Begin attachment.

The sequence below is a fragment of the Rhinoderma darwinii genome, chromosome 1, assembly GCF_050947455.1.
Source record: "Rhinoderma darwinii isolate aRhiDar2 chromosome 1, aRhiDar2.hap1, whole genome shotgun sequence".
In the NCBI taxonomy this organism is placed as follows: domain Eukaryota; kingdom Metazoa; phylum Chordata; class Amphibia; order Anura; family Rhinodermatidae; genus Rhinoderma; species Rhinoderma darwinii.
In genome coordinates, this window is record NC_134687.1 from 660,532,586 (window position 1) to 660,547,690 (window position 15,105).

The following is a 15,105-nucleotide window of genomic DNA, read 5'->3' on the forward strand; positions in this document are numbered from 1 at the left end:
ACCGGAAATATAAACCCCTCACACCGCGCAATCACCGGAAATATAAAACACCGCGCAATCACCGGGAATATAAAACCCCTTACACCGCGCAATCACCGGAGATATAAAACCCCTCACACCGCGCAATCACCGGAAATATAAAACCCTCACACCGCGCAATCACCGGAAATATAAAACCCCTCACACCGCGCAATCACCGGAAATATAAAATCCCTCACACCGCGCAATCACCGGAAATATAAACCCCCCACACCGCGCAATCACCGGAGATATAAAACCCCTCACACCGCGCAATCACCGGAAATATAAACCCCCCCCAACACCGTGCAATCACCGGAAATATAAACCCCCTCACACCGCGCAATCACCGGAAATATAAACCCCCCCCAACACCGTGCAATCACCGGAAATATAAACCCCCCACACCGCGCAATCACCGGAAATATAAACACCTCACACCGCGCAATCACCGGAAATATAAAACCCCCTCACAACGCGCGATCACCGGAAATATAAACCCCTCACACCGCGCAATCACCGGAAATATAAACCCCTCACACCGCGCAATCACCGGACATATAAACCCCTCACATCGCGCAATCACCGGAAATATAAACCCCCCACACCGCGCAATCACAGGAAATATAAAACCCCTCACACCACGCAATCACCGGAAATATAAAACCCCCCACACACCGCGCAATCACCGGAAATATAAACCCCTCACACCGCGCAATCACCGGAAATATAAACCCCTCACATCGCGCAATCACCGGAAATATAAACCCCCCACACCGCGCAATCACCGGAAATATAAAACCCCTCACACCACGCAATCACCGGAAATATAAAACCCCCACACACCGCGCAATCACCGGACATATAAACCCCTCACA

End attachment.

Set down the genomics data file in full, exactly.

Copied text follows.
The sequence below is a fragment of the Rhinoderma darwinii genome, chromosome 1, assembly GCF_050947455.1.
Source record: "Rhinoderma darwinii isolate aRhiDar2 chromosome 1, aRhiDar2.hap1, whole genome shotgun sequence".
In the NCBI taxonomy this organism is placed as follows: domain Eukaryota; kingdom Metazoa; phylum Chordata; class Amphibia; order Anura; family Rhinodermatidae; genus Rhinoderma; species Rhinoderma darwinii.
In genome coordinates, this window is record NC_134687.1 from 660,532,586 (window position 1) to 660,547,690 (window position 15,105).

The following is a 15,105-nucleotide window of genomic DNA, read 5'->3' on the forward strand; positions in this document are numbered from 1 at the left end:
ACCGGAAATATAAACCCCTCACACCGCGCAATCACCGGAAATATAAAACACCGCGCAATCACCGGGAATATAAAACCCCTTACACCGCGCAATCACCGGAGATATAAAACCCCTCACACCGCGCAATCACCGGAAATATAAAACCCTCACACCGCGCAATCACCGGAAATATAAAACCCCTCACACCGCGCAATCACCGGAAATATAAAATCCCTCACACCGCGCAATCACCGGAAATATAAACCCCCCACACCGCGCAATCACCGGAGATATAAAACCCCTCACACCGCGCAATCACCGGAAATATAAACCCCCCCCAACACCGTGCAATCACCGGAAATATAAACCCCCTCACACCGCGCAATCACCGGAAATATAAACCCCCCCCAACACCGTGCAATCACCGGAAATATAAACCCCCCACACCGCGCAATCACCGGAAATATAAACACCTCACACCGCGCAATCACCGGAAATATAAAACCCCCTCACAACGCGCGATCACCGGAAATATAAACCCCTCACACCGCGCAATCACCGGAAATATAAACCCCTCACACCGCGCAATCACCGGACATATAAACCCCTCACATCGCGCAATCACCGGAAATATAAACCCCCCACACCGCGCAATCACAGGAAATATAAAACCCCTCACACCACGCAATCACCGGAAATATAAAACCCCCCACACACCGCGCAATCACCGGAAATATAAACCCCTCACACCGCGCAATCACCGGAAATATAAACCCCTCACATCGCGCAATCACCGGAAATATAAACCCCCCACACCGCGCAATCACCGGAAATATAAAACCCCTCACACCACGCAATCACCGGAAATATAAAACCCCCACACACCGCGCAATCACCGGACATATAAACCCCTCACA